Reference numeral 50 indicates light incident on the IR filter 41 from the LED Light source 14. A portion 50a of this light, corresponding to the unwanted IR, is reflected by the IR filter 41 back towards the general direction of the light source 14. The remaining portion 50b, corresponding to the required visible light, is passed by the IR filter 41. However, it undergoes a certain amount of attenuation in the glass lens 40 before emerging as visible light 50c.
On the other hand, ambient illumination 54 incident on the front face of the lens 40 enters the filter 12, undergoes attenuation by the glass lens, is reflected by the IR filter, undergoes further attenuation by the glass lens and emerges again as indicated at 54a. However, due to the low transmission ratio of the lens glass, the proportion of the energy in the original incident beam 54 which emerges at 54a is very small.
It is important to ensure that all the energy emitted from the light source 14 is either incident upon the infra-red blocking filter 36, or otherwise prevented from being emitted from the lamp. L.E.D.'s are particularly suited for this as the light emitting surface area is relatively small and it is, therefore, relatively easy to ensure that all the emitted energy passes through the infra-red blocking filter. In the case of multi-layer interference infra-red blocking filters, the reflection characteristics are optimised by having the light source incident normally to the filter. Thus, it is important that IR from the LED is collimated (by the blackened tube 32) to provide as near normal incidience as possible to the filter 41. The more off-axis the incidence, the more the cut-off tends to the short wavelength which thus, undesirably, increases attenuation of the visible emission.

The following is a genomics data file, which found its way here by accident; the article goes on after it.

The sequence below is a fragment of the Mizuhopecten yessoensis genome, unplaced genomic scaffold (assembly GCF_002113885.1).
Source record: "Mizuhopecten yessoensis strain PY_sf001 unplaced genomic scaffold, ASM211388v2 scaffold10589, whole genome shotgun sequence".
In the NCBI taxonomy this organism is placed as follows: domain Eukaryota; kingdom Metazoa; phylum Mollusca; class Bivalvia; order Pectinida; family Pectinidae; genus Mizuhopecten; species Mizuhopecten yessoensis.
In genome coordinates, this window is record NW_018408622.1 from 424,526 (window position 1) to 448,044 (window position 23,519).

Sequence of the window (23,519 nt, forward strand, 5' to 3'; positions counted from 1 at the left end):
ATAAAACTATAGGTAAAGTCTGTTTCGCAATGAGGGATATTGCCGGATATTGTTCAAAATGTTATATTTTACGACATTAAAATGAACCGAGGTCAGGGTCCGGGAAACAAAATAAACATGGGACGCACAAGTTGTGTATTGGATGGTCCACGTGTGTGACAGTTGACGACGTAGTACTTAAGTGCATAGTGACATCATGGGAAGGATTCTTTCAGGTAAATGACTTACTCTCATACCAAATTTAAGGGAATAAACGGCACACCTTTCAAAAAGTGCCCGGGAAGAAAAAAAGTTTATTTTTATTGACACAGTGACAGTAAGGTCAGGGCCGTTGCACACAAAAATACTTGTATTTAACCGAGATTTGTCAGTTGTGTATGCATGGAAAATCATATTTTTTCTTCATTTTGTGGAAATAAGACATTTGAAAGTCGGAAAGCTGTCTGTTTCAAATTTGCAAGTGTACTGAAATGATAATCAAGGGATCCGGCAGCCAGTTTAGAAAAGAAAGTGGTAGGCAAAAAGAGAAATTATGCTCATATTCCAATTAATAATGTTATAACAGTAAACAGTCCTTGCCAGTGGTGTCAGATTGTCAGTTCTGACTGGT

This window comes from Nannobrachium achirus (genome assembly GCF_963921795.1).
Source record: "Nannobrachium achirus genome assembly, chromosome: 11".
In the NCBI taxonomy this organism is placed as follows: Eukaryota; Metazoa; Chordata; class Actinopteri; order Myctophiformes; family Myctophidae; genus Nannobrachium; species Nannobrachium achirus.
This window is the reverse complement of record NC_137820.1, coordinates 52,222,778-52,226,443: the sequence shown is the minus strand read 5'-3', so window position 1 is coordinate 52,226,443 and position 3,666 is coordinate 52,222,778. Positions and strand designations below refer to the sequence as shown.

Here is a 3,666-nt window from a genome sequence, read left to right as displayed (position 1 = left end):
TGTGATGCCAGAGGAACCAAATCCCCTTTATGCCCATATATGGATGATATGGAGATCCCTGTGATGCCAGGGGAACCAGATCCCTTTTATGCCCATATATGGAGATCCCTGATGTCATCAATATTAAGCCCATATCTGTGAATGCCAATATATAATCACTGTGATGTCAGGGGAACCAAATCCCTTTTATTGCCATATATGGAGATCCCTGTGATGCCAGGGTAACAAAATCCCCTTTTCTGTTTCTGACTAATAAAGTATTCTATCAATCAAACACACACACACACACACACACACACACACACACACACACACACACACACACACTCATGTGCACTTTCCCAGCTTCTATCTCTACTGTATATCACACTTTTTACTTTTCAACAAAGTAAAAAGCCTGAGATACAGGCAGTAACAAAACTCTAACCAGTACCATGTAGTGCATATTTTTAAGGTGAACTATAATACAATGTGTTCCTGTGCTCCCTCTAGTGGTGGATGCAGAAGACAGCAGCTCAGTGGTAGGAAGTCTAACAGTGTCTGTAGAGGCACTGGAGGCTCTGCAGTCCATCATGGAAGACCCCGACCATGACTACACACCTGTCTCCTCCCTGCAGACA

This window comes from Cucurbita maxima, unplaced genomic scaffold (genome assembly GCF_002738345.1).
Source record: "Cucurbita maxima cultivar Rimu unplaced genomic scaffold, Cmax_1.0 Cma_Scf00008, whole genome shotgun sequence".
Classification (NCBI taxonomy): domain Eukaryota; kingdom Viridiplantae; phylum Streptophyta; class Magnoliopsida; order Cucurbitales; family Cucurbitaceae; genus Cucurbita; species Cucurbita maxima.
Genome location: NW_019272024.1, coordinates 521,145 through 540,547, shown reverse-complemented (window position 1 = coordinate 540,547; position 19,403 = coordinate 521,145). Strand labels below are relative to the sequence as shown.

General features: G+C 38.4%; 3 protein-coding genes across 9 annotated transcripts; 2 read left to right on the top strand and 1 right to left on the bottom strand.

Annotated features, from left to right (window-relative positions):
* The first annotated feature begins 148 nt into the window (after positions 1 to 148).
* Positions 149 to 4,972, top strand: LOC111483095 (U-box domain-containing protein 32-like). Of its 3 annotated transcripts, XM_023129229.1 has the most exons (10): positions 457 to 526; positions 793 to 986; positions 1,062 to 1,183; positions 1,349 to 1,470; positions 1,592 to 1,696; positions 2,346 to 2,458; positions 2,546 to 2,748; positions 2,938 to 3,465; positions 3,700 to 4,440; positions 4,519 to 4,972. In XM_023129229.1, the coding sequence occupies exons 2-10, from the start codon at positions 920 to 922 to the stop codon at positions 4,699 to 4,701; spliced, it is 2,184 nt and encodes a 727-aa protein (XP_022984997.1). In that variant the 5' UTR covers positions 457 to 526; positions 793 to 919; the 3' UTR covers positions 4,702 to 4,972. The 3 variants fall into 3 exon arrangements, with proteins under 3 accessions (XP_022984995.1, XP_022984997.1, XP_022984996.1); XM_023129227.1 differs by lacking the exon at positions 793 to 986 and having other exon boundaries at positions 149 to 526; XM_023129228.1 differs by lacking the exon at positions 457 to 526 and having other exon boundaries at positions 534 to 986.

In order to eliminate the danger of emission of unfiltered light, all L.E.D. surfaces from which emission could occur and not pass through the IR blocking filter are preferably blackened.
All other internal surfaces of the indicator which do not emit filtered light are blackened to reduce further the chance of spurious `on` indications occurring in bright light conditions.
Although in the preferred embodiments an L.E.D. is used as the light source, other sources such as incandescent bulbs can be used. Also, although neutral density glass lenses are used, it is possible to use other materials such as sapphire and fused silica.
Thus, the effect of the described construction is to provide a tunnel effect to the indication, so as to minimise spurious side indication to the viewer, whilst providing suppression of near IR, with no bright spots and with sunlight readability.
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|U.S. Classification||362/23.18, 362/331, 362/800, 362/293, 362/268, 362/23.01|
|International Classification||F21V9/04, F21S8/00, F21V9/00|
|Cooperative Classification||Y10S362/80, F21V9/00, F21V9/04, F21W2111/00, F21Y2101/02|
|European Classification||F21V9/00, F21V9/04|
|Nov 24, 1988||AS||Assignment|
Owner name: OXLEY DEVELOPMENTS COMPANY LIMITED, 35, ST. THOMAS
Free format text: ASSIGNMENT OF ASSIGNORS INTEREST.;ASSIGNORS:BUSHELL, TIMOTHY G.;EDWARDS, GEOFFREY S.;REEL/FRAME:004833/0008
Effective date: 19871014
Owner name: OXLEY DEVELOPMENTS COMPANY LIMITED,ENGLAND
Free format text: ASSIGNMENT OF ASSIGNORS INTEREST;ASSIGNORS:BUSHELL, TIMOTHY G.;EDWARDS, GEOFFREY S.;REEL/FRAME:004833/0008
Effective date: 19871014
|Sep 24, 1992||FPAY||Fee payment|
Year of fee payment: 4
|Sep 24, 1996||FPAY||Fee payment|
Year of fee payment: 8
|Sep 28, 2000||FPAY||Fee payment|
Year of fee payment: 12